Kendjam Series: Getting There

As you may have seen, I was lucky enough to be able to travel to South America this past August (August 2017) to fish the Iriri River in Brazil with my best friend. This trip to the jungle was hosted by Untamed Angling. Kendjam is now my favorite trip I’ve ever taken! The fishing was some of the best fishing I’ve ever done, but that wasn’t even my favorite part. I did things on this trip that I would have never been able to do otherwise. Kendjam is a once in a lifetime trip, and I think anyone who loves fly fishing should go on this trip. I know I will be going back ASAP! In this article, I’m going to talk about getting to Kendjam and my experience with the commute. (Hint: it wasn’t horrible).

The first thing I’ll say about Kendjam is that there is a LOT of commute to get there. Flights on flights on flights. To start the trip off, I flew from Dallas, Texas to Miami, Florida to stay overnight. During my layover, I tossed a fly into a canal and caught my first peacock bass! I will say that this bass was about the size of my pinky finger. Little did I know I would catch peacocks in Kendjam later that week that could eat that little baby bass in one bite… I actually saw my first peacock bass with my own eyes in Miami during that layover. Seeing the beauty of those bass made me extremely excited to be able to fish for them for the next 7 days straight.

The next flight was from Miami to Manaus, Brazil. When we arrived in Manaus,  we were picked up from the airport and driven to a super nice hotel called Caesar Business Hotel Manaus. Manaus is a pretty big city with a large population. It was when I arrived in Manaus that I realized how “luxury” America really is. I saw a total of about 3 fast food restaurants in Manaus. I expected that because Manaus is a big city, that it would look something like Austin, Texas or similar- but I was wrong. I am used to seeing stores and restaurants and businesses just lining the streets, but it was not like this in Manaus. It was more like warehouses and such. Not to say that it was “poor-looking”, but it was not as lavish as I imagined it; It was quite far from lavish! Another thing that I noticed about Manaus was the driving- it was different than how we drive in America. I remember seeing hardly any speed limit signs, little-to-no police on the roads, and extremely risky driving! Motorcycles would squeeze in between 2 cars and just fly by like it was nothing! They would even go up onto the sidewalk just to pass you. The painted lanes on the road just seemed like a “suggestion” there in Manaus. It was just a bit different than the driving standard here in America. Although others were driving crazily, our driver from Untamed Angling named Jackson that picked us up at the airport was an extremely safe driver and made us feel very comfortable. On our way to the hotel, we actually saw a grown man, fully naked, casually walking down the road. Jackson told us this is not normal in Manaus, but I was still in a bit of shock.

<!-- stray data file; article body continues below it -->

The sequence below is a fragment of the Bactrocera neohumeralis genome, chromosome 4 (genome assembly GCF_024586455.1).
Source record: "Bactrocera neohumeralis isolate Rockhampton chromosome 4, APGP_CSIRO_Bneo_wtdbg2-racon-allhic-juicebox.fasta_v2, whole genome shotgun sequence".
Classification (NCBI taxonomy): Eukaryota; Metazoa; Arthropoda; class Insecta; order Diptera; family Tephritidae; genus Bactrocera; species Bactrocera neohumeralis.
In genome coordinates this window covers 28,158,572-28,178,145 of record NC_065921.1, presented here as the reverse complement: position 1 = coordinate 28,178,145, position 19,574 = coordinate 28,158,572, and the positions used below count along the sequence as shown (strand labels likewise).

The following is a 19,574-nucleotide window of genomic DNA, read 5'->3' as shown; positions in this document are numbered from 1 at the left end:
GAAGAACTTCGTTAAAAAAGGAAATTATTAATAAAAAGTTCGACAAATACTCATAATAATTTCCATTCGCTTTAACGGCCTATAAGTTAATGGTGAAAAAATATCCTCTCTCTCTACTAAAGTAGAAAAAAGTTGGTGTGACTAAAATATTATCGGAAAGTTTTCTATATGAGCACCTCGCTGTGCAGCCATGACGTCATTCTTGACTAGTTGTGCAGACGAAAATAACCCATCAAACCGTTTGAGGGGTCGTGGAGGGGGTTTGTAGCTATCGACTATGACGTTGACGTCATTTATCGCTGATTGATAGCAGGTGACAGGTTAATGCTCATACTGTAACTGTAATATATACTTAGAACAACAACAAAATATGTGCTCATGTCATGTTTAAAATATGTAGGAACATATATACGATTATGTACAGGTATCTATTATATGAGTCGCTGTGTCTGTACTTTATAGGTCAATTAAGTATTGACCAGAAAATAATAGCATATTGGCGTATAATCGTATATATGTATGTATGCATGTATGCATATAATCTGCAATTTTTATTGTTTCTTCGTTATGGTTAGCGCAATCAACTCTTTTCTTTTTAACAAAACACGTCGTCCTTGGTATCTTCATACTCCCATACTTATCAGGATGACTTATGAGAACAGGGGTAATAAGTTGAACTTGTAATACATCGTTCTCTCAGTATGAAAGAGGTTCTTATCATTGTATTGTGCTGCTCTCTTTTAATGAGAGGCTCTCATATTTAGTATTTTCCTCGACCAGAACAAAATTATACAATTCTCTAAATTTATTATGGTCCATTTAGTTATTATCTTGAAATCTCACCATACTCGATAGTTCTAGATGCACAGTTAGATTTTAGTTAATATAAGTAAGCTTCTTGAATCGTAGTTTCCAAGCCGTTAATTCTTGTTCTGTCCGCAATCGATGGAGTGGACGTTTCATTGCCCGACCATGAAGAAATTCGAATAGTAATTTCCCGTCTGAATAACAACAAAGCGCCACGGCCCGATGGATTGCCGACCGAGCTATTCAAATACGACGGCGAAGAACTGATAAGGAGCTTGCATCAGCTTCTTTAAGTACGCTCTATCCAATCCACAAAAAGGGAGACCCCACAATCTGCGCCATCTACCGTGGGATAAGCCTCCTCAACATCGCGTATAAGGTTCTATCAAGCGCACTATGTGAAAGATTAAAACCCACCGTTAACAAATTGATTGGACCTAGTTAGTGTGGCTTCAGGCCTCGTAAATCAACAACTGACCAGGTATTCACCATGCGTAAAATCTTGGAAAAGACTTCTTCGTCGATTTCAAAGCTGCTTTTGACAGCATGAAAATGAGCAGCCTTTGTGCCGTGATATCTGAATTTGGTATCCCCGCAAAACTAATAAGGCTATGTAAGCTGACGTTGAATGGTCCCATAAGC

Flying over rural Brazil

After a night in the hotel, we woke up and were transported to the smallest airport I have EVER seen! At this airport, we met the family that we would be spending the next week with. This family was from Siberia and was extremely kind and friendly! It was nice to meet a family that has such a passion for the outdoors as we do. After about an hour of waiting, we boarded the smallest plane I believe I will ever fly on! The plane only had 8 seats for passengers to sit- it was extremely small. Inside the plane, the passengers sat right behind the pilot and co-pilot. I got to see all of the controls and was able to watch the pilots fly the plane the entire time. This plane ride to the Kendjam village was one of my favorite parts of the entire trip. The flight duration was about 4 hours long, and the view was unbelievable. I will never forget the views that I observed during that flight. We flew over the “Meeting of Rivers” which is the famous confluence between the dark Rio Negro and sandy, pale-colored Amazon River. I had always heard about the two rivers not mixing, but seeing it for myself was so thrilling.

Group of people in boat

Once we arrived in the village, we were greeted by the Kayapo Natives. The moment I stepped out of the plane onto the dirt, I received so much love and warmth from the natives. If I am being fully honest, I expected to feel a bit awkward and intruding when we arrived, but it was the complete opposite. We got to see the village and meet many of the natives, shake hands, and exchange a few words before we headed to the camp that we would be staying at. After a couple of hours at the village, we loaded gear and supplies onto a 16-17 ft metal boat and headed downstream to camp. On the boat with us, we had our English-speaking guide Everton and 2 native Kayapo guides, along with their wives and children. Everton is a native Brazilian and he was able to translate the Portuguese to us as well as translate our English to the natives. The boat ride to the camp was what got me the most excited. We rode for 4 hours upstream, so we got to see the water that we would be fishing throughout the week, and it was very exciting. We even saw fish in the water beneath us, which made me ready to cast a line. We eventually arrived at camp and the fishing adventures began at 7 am the next morning.

In my next article, I will talk about the many species that we fished for and caught in Kendjam. This trip was one for the books, and I think if the opportunity is available, everyone should make this trip. The fishing was absolutely insane, but just getting there was an adventure in itself and was so much fun.